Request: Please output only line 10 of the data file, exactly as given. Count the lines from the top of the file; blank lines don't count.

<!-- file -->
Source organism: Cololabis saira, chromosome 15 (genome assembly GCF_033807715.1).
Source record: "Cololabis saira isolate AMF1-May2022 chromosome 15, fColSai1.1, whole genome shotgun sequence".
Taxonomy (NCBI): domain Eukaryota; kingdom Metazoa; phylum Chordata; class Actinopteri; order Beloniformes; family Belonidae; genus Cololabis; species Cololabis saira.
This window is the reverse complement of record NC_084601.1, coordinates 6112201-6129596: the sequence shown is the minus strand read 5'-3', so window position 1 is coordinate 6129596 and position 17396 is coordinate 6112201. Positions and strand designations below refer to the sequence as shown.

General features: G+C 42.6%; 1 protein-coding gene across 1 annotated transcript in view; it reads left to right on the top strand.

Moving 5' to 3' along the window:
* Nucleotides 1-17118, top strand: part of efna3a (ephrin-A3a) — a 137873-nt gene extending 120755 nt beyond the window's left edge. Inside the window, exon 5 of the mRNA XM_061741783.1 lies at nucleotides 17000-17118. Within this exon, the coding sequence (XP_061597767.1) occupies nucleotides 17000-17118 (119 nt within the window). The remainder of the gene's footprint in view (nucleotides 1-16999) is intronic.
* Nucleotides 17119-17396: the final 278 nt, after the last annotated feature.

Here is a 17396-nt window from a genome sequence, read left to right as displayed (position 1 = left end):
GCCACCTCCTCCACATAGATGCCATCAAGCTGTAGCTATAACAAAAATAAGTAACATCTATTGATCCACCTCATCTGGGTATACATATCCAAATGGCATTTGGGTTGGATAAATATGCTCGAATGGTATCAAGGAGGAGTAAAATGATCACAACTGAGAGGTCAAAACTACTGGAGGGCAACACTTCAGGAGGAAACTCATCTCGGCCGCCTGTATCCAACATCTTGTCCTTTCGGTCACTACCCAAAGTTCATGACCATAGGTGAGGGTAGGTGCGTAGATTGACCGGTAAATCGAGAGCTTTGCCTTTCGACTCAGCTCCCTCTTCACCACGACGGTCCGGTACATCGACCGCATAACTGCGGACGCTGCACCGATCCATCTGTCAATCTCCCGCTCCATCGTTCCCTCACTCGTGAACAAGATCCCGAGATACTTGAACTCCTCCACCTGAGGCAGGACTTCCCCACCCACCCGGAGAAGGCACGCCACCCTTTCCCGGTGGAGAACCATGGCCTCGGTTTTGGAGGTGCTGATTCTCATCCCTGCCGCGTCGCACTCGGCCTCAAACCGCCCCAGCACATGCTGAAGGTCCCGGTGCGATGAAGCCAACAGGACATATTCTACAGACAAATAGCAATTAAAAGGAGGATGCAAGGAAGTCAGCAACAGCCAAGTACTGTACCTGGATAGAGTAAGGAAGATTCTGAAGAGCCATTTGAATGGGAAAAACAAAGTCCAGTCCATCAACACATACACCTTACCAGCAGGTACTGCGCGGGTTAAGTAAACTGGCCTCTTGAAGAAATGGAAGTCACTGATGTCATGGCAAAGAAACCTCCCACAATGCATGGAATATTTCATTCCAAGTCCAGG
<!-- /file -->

GCCACCTCCTCCACATAGATGCCATCAAGCTGTAGCTATAACAAAAATAAGTAACATCTATTGATCCACCTCATCTGGGTATACATATCCAAATGGCATTTGGGTTGGATAAATATGCTCGAATGGTATCAAGGAGGAGTAAAATGATCACAACTGAGAGGTCAAAACTACTGGAGGGCAACACTTCAGGAGGAAACTCATCTCGGCCGCCTGTATCCAACATCTTGTCCTTTCGGTCACTACCCAAAGTTCATGACCATAGGTGAGGGTAGGTGCGTAGATTGACCGGTAAATCGAGAGCTTTGCCTTTCGACTCAGCTCCCTCTTCACCACGACGGTCCGGTACATCGACCGCATAACTGCGGACGCTGCACCGATCCATCTGTCAATCTCCCGCTCCATCGTTCCCTCACTCGTGAACAAGATCCCGAGATACTTGAACTCCTCCACCTGAGGCAGGACTTCCCCACCCACCCGGAGAAGGCACGCCACCCTTTCCCGGTGGAGAACCATGGCCTCGGTTTTGGAGGTGCTGATTCTCATCCCTGCCGCGTCGCACTCGGCCTCAAACCGCCCCAGCACATGCTGAAGGTCCCGGTGCGATGAAGCCAACAGGACATATTCTACAGACAAATAGCAATTAAAAGGAGGATGCAAGGAAGTCAGCAACAGCCAAGTACTGTACCTGGATAGAGTAAGGAAGATTCTGAAGAGCCATTTGAATGGGAAAAACAAAGTCCAGTCCATCAACACATACACCTTACCAGCAGGTACTGCGCGGGTTAAGTAAACTGGCCTCTTGAAGAAATGGAAGTCACTGATGTCATGGCAAAGAAACCTCCCACAATGCATGGAATATTTCATTCCAAGTCCAGG